A recent report by the New York Times analyzed the conditions of tens of thousands of aquifers that hold 90 percent of the groundwater used by towns, cities and states throughout the United States. It found that in the past decade, after 40 years of consistent decline, 40% of those aquifers were at all time lows.
In places as far flung as Phoenix, Arizona, New York City and its suburbs, and Charles County, Maryland, aquifers that supply the population with drinking water are drying up. This threatens those regions’ ability to sustain their large populations. However, groundwater is drying up at a rapid rate and many farms have lost the ability to irrigate, threatening the production of food needed for millions to survive.
Throughout most of the nation there is little to no regulation on how this groundwater is used, much less how much should be preserved. Aquifers that took tens of thousands of years to fill are allowed to dry up in a few decades! Farmers desperate for water then turn to rainfall to make up for the decline in available groundwater. Global heating is also affecting rainfall, leading to inconsistent rains and droughts. All this leads farms and homeowners to try to use even more water, to fill pools, water lawns and use more water for irrigation, making the problem worse.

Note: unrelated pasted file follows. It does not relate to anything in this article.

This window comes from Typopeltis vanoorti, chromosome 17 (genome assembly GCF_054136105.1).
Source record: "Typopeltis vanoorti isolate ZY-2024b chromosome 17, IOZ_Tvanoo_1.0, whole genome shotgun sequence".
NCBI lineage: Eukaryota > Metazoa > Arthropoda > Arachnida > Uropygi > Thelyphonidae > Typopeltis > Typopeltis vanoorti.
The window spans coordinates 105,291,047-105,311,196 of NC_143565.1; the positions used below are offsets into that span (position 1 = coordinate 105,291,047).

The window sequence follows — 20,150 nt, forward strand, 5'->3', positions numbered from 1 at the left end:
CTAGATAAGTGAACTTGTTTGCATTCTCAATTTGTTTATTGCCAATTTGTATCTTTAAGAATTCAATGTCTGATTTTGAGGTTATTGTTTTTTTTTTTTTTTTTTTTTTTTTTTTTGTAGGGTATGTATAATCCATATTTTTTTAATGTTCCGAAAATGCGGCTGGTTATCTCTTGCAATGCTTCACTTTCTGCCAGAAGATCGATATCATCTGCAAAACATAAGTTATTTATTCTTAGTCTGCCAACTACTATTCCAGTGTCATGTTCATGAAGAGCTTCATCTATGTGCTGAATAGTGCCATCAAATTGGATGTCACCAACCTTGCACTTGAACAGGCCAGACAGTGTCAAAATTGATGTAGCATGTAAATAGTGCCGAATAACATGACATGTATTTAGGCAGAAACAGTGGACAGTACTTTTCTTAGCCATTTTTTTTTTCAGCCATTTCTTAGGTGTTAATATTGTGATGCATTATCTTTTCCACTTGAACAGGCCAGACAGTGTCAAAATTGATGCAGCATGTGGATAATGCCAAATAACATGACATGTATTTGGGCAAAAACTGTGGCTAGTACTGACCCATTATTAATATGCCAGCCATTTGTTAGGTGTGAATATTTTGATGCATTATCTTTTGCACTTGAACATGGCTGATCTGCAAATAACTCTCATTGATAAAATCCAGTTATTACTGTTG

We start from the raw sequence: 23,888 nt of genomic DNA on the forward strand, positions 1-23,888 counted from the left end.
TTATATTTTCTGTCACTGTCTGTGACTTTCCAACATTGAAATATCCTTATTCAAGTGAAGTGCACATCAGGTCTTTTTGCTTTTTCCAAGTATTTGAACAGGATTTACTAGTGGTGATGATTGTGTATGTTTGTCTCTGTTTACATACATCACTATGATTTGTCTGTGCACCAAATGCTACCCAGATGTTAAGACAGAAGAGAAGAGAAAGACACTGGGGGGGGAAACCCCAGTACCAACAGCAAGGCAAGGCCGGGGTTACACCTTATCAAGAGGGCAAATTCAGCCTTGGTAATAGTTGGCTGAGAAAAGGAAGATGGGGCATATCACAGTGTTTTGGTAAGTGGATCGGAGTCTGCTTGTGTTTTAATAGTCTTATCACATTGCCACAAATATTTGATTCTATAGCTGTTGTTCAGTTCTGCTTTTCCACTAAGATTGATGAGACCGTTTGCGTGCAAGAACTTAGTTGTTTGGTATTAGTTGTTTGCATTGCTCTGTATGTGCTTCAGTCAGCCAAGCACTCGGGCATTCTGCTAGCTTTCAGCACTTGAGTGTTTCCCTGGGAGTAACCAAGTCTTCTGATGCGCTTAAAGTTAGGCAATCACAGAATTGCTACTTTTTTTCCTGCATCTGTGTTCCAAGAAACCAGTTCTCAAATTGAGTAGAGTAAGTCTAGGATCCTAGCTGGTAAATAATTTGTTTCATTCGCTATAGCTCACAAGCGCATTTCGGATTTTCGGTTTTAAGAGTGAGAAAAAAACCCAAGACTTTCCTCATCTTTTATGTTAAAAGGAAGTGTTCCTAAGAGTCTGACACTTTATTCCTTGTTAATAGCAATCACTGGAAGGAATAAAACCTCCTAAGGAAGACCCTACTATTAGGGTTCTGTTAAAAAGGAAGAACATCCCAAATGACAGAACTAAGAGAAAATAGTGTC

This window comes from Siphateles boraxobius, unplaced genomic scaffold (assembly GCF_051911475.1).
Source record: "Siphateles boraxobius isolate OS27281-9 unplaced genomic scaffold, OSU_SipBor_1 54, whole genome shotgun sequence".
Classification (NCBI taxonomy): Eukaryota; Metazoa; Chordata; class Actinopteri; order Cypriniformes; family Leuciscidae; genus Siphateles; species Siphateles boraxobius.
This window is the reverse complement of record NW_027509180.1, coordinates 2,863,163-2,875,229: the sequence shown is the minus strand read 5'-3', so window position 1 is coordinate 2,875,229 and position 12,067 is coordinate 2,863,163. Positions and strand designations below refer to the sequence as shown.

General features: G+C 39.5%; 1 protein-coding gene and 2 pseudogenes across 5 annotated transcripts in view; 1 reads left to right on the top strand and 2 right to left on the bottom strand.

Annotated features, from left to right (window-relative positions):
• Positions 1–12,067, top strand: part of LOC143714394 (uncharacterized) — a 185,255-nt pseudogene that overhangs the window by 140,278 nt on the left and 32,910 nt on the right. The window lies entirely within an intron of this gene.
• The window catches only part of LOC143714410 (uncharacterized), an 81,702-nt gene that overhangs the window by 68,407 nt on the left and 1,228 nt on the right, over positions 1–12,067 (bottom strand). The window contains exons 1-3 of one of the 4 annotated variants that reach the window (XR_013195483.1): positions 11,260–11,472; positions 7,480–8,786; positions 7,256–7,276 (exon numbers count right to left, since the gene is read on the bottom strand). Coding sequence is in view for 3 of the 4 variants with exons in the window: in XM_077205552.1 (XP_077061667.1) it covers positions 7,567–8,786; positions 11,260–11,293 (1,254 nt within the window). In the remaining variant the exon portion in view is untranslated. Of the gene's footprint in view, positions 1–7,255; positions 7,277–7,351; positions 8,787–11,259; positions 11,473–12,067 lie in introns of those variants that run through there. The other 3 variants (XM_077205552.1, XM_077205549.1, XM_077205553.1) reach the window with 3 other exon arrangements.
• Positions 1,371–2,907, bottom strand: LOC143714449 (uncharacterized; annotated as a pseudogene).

Warigia Bowman, a law professor and water expert at the University of Tulsa, put it bluntly: “From an objective standpoint, this is a crisis…There will be parts of the U.S. that run out of drinking water.”
The real estate developers and agricultural interests oppose any attempts at regulation that might cut into their profits. Whether in Florida or Arizona, the development and intensification of farming continues alongside real estate speculation and the construction of new buildings. Their mad pursuit of profit is destroying the very planet that we have to preserve in order to survive.